4 Tips For Creating A Japanese Themed Garden In Your Backyard

One of the great things about having a big backyard is that you have the space to get creative and do something really special. A Japanese themed garden can add an exotic flair to your backyard landscape. You don't have to be an expert in landscape design to get started, either. All that you really need is a good idea of what kind of plants, trees, and features fit with a Japanese garden theme and will grow well in your garden. You can get started by considering some of these suggestions.

Flowers and Groundcover

Japanese gardens are known for being very lush and green. Start with ferns, ornamental grasses, and bamboo for groundcover. Keep in mind that bamboo can be invasive and essentially take over your garden, so you'll want to take steps to keep it in check. Installing concrete or sheet metal barriers that are three or four feet deep can help keep running bamboo from spreading out of control. Be sure to choose a species of bamboo that can survive in your area's climate.

Moss is also a good addition to your garden, and it can help provide texture when allowed to grow over rocks and trees. Moss isn't difficult to grow, but it does require moisture and shade to really thrive.

For a bit of color, flowering shrubs like azaleas are a good choice. They're hardy plants that can grow in almost any type of garden, and they produce beautiful and bright flowers in the spring. Japanese irises are another good flower to choose for your garden. They should be planted in the fall, and they produce purple, blue, and white flowers. Japanese irises like boggy areas, so plant them near a water feature for best results.


It wouldn't be a Japanese garden without at least one Japanese maple tree. These beautiful trees have a dome-shaped canopy, and their leaves turn a dazzling red in the fall. Plant it in a spot that can be a focal point when the red foliage appears, and it will give your garden a striking appearance.

If you're interested in adding some bonsai trees to the landscape, the black pine makes an excellent bonsai tree that will perfectly complement a Japanese garden. Keep in mind that the care of a bonsai tree takes a lot of work, so you should only invest in bonsai black pines if you're willing to put in the time that's required to care for them.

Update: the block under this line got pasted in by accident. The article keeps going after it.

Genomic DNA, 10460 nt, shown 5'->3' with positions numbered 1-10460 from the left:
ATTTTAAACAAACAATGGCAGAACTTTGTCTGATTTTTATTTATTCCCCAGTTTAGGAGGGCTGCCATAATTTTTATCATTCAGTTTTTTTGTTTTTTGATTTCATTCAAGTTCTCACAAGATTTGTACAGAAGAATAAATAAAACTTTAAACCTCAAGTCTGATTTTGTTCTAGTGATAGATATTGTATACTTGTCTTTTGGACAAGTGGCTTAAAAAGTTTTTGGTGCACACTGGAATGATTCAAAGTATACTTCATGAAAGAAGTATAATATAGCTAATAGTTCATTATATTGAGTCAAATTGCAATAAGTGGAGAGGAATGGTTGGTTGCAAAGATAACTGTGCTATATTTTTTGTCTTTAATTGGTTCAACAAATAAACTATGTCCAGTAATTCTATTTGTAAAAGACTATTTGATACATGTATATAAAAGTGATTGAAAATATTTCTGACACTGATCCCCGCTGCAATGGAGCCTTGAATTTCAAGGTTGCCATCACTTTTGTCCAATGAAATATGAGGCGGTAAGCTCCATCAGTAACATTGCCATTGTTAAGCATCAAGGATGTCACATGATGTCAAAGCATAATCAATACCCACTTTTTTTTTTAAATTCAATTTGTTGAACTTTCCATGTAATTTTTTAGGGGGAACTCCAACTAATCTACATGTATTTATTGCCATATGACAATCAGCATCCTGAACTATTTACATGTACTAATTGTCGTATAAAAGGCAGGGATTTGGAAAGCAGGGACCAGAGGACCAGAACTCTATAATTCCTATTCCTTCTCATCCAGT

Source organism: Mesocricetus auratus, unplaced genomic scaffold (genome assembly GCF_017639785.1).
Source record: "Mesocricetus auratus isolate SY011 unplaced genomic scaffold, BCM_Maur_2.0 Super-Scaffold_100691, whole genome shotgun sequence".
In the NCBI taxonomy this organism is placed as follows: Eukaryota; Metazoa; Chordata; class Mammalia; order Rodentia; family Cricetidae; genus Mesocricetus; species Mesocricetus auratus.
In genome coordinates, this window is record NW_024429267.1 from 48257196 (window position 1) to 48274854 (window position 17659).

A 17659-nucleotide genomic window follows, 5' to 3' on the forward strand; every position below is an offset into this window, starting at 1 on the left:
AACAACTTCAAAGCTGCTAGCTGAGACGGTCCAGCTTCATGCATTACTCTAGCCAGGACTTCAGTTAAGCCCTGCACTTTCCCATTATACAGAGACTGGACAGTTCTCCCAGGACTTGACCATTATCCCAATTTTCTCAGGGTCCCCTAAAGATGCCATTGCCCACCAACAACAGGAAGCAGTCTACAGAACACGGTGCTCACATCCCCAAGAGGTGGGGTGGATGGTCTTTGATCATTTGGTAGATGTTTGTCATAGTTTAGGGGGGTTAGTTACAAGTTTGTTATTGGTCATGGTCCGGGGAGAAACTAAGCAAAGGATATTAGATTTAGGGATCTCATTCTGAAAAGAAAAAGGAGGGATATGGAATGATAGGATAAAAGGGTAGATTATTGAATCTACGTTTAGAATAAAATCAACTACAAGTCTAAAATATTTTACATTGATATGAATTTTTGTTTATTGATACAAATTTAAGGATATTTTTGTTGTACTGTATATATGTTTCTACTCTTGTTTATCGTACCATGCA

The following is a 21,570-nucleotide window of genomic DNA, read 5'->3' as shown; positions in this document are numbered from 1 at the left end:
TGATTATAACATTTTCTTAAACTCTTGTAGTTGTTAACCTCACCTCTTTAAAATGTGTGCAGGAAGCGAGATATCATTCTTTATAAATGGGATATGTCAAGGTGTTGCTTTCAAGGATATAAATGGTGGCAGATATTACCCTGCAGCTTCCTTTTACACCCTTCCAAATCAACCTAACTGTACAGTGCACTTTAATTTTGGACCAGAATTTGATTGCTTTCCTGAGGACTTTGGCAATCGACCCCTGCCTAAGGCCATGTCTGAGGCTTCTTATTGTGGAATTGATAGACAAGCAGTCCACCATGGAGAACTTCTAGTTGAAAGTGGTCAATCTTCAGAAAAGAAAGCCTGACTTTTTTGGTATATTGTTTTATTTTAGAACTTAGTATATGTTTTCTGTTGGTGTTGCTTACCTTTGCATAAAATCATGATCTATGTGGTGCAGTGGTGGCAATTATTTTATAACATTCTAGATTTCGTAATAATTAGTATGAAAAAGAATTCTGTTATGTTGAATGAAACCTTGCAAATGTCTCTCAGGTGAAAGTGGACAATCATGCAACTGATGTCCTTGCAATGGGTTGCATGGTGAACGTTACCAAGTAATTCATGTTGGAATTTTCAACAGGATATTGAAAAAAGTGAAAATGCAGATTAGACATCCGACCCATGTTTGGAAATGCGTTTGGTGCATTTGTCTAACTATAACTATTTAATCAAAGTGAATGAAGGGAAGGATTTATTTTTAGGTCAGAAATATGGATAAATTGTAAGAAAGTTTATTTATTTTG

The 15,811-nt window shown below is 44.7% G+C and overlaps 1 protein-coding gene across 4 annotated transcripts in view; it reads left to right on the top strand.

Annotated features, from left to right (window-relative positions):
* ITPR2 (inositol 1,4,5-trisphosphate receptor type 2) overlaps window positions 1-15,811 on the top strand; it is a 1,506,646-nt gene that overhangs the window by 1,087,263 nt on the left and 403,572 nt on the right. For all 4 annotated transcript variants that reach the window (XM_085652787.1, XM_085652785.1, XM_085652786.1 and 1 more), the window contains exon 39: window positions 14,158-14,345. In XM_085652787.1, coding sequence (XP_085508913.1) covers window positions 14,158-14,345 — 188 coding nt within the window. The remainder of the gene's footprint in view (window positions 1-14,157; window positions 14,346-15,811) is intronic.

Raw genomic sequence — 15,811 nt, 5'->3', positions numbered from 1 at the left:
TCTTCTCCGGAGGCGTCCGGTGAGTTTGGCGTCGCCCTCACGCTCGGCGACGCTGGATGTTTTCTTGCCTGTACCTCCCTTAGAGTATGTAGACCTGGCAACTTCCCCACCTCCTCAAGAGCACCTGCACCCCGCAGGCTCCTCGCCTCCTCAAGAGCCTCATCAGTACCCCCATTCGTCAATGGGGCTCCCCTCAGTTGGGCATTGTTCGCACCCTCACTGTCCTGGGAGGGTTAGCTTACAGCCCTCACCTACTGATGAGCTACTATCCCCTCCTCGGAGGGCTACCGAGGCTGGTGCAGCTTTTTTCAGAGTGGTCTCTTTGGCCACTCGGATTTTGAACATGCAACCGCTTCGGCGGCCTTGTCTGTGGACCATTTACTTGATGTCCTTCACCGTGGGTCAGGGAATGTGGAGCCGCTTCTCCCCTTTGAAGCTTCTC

Water Features

Water fountains are symbols of spiritual cleansing, and they have an important place in Japanese gardens. A popular fountain design features a bamboo spout pouring water onto a rock. If you have the space for it, you might also consider putting in a small koi pond.

You may also want to put in rain chains, another common feature in Japanese gardens. Rain chains are an attractive alternative to a gutter downspout. They attach to your gutters and help rainwater move from the roof to the ground. You can use rain chains to guide the water into a container, and then use the container for watering your garden if you choose to.

Rocks and Decorations

Rocks are the anchors in a Japanese garden, and they should be placed in various spots around the garden, usually in groups of three. In Japanese philosophy, the rocks represent power and desire. The most popular rocks for Japanese garden are dark granite, and they should be in shapes that occur naturally, not carved.

While rocks and water features are important to a Japanese garden, most other decorations are eschewed, as the viewer's focus is supposed to be on the natural elements. However, it is common to add a stone lantern near a pond or another water feature.

As you can see, there are many different elements of Japanese gardens. You would be surprised by how well they all mesh with each other, as you'll see when you have them in place. Make sure to throw a garden party or barbecue when you're finished, so you have an excuse to show off your beautiful Japanese garden. Check out sites like http://cottonwoodland.com for more information.

About Me

Home Renovation Expectations: Knowing What's To Come

When I bought my first house, I did it with the expectation of needing to do some remodeling. I wasn't, however, prepared for how complex the renovation process was. From upgrading the retaining walls to adding cosmetic features like the stone patio, I was inundated with decisions to make and materials to select. I wished that I had known how much was involved from the beginning so that I could be better prepared. That's when I decided to use what I'd learned to help others better prepare for their own remodeling projects. I hope the information here helps you to see what you can expect as you get ready to expand your property or renovate the existing space.



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